Thursday, Jul 18, 2019
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Entertainers seeking amendment to copyright law

A group of local artists is pushing for an amendment to the country’s copyright law, which would provide for better compensation for certain people in the entertainment industry.

Obi Pindling, leader of the popular Visage band, said the amendment would ensure that artists and producers receive royalties that they do not currently get for their efforts.

Pindling pointed out that artists and producers who record songs that they did not write do not currently get royalties.

Those royalties are paid by the Performing Rights Society to the composers.

Using popular Bahamian songwriter and entertainer Kirkland ‘KB’ Bodie as an example, Pindling said he only gets compensated as the songwriter but not as the artist for his own work.

He also said, “A lot of times you have artists who go in the studio but record songs written by other persons.  In The Bahamas, many of the artists write their own songs, but throughout the world the artists themselves record songs written by other persons.

“The songwriter gets his compensation in those situations.  Under our law the artist does not get it and neither does the producer and it’s the closing of that loophole that we are trying to accomplish.”

A round-table discussion has been scheduled for November 17 at the British Colonial Hilton where a number of panelists, including the Minister of Youth, Sports and Culture Charles Maynard, will discuss the copyright law and other issues concerning Bahamian artists.

The local artists are being supported in their efforts by the International Federation of the Phonographic Industry (IFPI), which represents the recording industry worldwide.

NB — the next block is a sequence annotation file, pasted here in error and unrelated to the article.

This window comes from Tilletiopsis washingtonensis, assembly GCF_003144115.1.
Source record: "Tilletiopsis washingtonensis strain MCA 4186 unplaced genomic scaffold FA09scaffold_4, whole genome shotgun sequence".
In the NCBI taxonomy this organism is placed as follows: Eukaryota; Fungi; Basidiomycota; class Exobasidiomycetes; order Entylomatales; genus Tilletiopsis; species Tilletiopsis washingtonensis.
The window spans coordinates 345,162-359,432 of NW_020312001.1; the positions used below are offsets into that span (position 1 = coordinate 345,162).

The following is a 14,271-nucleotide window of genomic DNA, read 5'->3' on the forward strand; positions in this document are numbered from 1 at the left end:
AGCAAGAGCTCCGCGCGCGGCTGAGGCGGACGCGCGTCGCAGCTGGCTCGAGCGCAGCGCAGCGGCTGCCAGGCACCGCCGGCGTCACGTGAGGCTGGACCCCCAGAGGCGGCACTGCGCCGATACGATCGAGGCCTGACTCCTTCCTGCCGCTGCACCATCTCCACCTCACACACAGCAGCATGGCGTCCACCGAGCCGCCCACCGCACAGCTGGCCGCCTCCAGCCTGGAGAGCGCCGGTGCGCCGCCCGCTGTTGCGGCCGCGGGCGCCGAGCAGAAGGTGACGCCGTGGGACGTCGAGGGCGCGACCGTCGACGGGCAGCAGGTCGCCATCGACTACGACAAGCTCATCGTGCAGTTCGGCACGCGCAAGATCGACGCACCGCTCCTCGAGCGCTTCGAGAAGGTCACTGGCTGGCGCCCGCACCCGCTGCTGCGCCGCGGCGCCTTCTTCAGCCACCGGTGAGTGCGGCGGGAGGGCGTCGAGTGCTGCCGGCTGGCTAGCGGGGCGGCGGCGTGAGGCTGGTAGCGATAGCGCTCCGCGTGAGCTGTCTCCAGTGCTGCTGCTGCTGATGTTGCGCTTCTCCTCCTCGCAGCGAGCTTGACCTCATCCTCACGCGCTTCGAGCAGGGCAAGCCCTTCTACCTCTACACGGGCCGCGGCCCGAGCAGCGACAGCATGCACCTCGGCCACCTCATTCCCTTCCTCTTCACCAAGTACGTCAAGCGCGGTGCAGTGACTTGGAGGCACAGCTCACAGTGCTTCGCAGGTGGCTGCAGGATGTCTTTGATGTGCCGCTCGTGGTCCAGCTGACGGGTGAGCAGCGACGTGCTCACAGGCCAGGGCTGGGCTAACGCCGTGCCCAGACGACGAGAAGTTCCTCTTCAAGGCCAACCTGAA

“Mr. Juan Marturet is here representing the IFPI and he is here to try and secure more sensitization of persons in the music and entertainment industry with regard to the issue of copyright,” Pindling said.

Marturet, who is the director of legal and business affairs at IFPI, said, “What is happening is because of the lack of incentives in this sector of Bahamian culture, [artists have] been moving to other countries where they may find those incentives and make a decent living out of their music productions.”

He said that the IFPI is encouraging every country in Latin America and the Caribbean region to update their copyright legislation.

“We forget that behind music creativity our countries may have an industry, a whole sector creating jobs,” Marturet said.

“More investment in the music sector may attract more people to The Bahamas and make The Bahamas more recognizable, not just for tourism but also because of the music culture.”

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